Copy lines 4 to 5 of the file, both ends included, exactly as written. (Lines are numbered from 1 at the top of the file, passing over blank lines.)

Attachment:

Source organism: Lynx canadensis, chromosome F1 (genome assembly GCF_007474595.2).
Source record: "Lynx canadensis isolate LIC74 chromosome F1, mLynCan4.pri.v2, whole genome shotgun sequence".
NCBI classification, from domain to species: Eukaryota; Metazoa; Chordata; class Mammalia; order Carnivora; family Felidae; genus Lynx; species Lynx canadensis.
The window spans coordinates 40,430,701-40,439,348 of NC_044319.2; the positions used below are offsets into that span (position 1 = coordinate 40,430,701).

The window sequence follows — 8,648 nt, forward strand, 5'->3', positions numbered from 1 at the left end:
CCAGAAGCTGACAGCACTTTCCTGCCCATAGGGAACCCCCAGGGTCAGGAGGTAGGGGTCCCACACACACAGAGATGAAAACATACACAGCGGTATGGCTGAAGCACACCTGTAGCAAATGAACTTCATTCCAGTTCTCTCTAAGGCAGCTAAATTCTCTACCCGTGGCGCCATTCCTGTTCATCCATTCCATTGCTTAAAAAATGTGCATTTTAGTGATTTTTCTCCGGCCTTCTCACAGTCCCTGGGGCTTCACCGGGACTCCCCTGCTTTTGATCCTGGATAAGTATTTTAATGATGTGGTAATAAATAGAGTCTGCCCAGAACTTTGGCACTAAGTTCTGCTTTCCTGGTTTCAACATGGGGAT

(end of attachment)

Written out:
The window spans coordinates 40,430,701-40,439,348 of NC_044319.2; the positions used below are offsets into that span (position 1 = coordinate 40,430,701).

The window sequence follows — 8,648 nt, forward strand, 5'->3', positions numbered from 1 at the left end: